Otherwise Davis stuck to the company of expatriate artists like himself. He learned little French, and it must have been a relief after fourteen months to apply what he had learned to New York. He returned to a city of garage lights, gas pumps, coal towers, and utility lines. He sought "new materials, new spaces, new speeds, new time relations, new lights, and new colors"—and to him that meant America. As an inscription on a late painting has it, Lines Thicken. Already with the still lifes, he included light bulbs and radio tubes. Now he could move from modern technology to the city in which it thrived.

Between the wars

From his age alone, he belonged to the 1920s and 1930s while spanning much of a century in art. He was younger than Charles Demuth and Charles Sheeler, but he shared such subjects as warehouses and utility poles with their Precisionism. He was younger even than Georgia O'Keeffe by four years, but he, too, took on the passage to abstraction. Stuart Davis's Untitled (Variation on Pochade) (Hollis Taggert/VAGA, c. 1956–1958)Cubism taught him to place text on a par with painting, and the interchange ran both ways, with scribbles in place of clouds. His rolling papers for tobacco, Zig Zag, lent their brand name to his work, but not only as product logo. Guess which direction his brush ran.

While Davis was older than the Abstract Expressionists, he counted several as friends. The curators, Barbara Haskell and Harry Cooper of the National Gallery, Washington, with Sarah Humphreville, identify the four figures in American Painting, begun in 1932 but completed only in 1954, with himself, Arshile Gorky, Willem de Kooning, and John Graham—not that one would know it. The rough X across one figure may refer to Gorky's early death. Gorky, in turn, credited Davis with making art "clear, more definite, more and more decided." That describes well his bolder, cleaner version of Cubism. It may also help account for why he never adopted the drips or gestures of Abstract Expressionism.

He did indeed live to see Pop Art, although he never cared for it. He had been there, done that. László Moholy-Nagy had designed ads at the Bauhaus, but Davis in the early 1920s thrilled to them. He brought them into collision with the picture plane and the viewer. He did not adopt Ben-Day dots like Roy Lichtenstein, but he did adopt dots and stripes as wallpaper and embellishment from the first. Come to think of it, he anticipated the Pattern and Decoration of more recent years as well.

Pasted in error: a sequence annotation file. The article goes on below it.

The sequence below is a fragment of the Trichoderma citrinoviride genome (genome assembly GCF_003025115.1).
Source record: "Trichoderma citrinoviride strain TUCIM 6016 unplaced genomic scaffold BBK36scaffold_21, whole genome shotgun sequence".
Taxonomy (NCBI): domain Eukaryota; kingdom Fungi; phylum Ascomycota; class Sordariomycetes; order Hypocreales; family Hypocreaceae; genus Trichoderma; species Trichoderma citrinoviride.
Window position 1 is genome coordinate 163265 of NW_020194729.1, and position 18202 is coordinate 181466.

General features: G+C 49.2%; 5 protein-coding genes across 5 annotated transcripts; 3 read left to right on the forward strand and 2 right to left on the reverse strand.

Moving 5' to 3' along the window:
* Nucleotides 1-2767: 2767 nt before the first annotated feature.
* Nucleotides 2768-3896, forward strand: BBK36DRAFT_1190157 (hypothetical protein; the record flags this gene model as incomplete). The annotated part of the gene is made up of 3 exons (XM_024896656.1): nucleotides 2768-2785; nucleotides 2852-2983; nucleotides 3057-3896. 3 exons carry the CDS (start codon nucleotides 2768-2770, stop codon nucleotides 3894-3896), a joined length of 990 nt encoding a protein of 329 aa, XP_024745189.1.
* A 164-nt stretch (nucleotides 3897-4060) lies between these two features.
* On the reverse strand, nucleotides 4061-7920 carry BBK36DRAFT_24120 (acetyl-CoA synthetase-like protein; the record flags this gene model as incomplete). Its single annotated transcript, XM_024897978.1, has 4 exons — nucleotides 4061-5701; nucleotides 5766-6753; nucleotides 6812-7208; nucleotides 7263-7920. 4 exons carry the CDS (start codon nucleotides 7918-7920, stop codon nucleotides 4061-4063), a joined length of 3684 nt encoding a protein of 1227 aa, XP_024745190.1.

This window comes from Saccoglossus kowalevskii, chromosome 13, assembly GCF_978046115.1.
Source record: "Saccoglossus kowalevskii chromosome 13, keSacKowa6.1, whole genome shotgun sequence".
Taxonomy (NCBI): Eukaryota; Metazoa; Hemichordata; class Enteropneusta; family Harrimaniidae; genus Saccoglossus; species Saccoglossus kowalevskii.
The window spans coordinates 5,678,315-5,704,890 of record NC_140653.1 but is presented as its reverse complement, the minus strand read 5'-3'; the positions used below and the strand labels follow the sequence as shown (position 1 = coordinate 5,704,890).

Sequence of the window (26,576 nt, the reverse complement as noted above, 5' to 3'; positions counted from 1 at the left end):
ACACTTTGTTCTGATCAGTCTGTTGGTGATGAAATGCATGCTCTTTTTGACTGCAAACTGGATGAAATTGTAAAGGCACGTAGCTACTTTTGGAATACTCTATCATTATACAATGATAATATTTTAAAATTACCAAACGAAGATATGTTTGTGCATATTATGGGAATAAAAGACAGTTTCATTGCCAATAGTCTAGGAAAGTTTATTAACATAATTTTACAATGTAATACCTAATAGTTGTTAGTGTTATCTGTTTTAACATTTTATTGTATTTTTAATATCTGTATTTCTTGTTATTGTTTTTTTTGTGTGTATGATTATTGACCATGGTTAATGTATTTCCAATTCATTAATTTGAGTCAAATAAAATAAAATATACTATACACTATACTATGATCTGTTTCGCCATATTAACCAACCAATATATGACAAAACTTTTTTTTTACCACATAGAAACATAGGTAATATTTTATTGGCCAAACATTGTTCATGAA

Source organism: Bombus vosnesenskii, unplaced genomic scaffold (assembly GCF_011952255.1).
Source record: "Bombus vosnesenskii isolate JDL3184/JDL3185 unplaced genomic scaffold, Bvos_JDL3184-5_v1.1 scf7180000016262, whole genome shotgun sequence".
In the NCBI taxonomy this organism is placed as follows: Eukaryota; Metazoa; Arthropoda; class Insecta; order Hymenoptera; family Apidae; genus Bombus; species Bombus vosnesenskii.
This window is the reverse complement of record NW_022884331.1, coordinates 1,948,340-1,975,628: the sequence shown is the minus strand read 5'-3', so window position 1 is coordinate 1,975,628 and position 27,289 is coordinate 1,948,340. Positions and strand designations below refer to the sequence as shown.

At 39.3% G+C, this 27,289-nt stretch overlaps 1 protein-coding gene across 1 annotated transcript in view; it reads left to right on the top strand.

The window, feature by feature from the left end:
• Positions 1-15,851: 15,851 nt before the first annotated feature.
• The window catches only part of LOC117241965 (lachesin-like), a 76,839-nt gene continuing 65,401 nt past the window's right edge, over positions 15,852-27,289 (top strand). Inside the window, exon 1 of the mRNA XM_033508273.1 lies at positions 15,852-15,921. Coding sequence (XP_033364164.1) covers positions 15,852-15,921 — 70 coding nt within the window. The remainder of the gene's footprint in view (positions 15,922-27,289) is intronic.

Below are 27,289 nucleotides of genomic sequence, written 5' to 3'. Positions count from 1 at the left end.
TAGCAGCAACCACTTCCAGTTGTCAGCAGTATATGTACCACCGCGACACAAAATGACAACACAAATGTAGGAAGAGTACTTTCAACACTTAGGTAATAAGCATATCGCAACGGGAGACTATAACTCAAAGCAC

His last decade brought a reduced palette and a closer approach to abstraction, with bright forms set against monochrome backgrounds but far less of his characteristic red, white, and blue. The change may reflect a physical weakness that demanded simpler means, an urgency in the face of death, or an awareness once again of the art around him. Expressionism was giving way to color-field painting and then Minimalism. A visceral version of both was on its way then, too, with Frank Stella. With his last painting, Davis added Fin (or "death" in French) the very day of his death. He ended as he began, with a style spanning decades in search of the present.

He had his mind games, with imagery and text. As early as 1931, he added Front to the front of a building. Still, his art was more joyful than subversive. He hated the title that Radio City gave his mural for the men's smoking lounge (soon after losing his first wife), Men Without Women, but he filled it with symbols of masculinity, such as a pipe and barber's pole. Cubism may have been reality reassembled, but he could disassemble reality only so far. What often looks cut and paste is painted, not collage. If you see masking tape, which he often used to firm up the edges of underpainting, odds are that the work is unfinished.

His thoughts kept returning to the jazz age, not unlike Herman Leonard, Archibald Motley, and Romare Bearden in Harlem. He compared his work in series, such as variations on the logo for Champion spark plugs, to improvisation. Titles like Report from Rockport or Owh! in San Pao even sound like pop tunes, and one squiggle resolves into actual handwriting: It Don't Mean a Thing If It Ain't Got That Swing, after Duke Ellington. Still, this is jazz as not an avant-garde, but an environment. Davis has entered history as, like Al Smith, the happy warrior.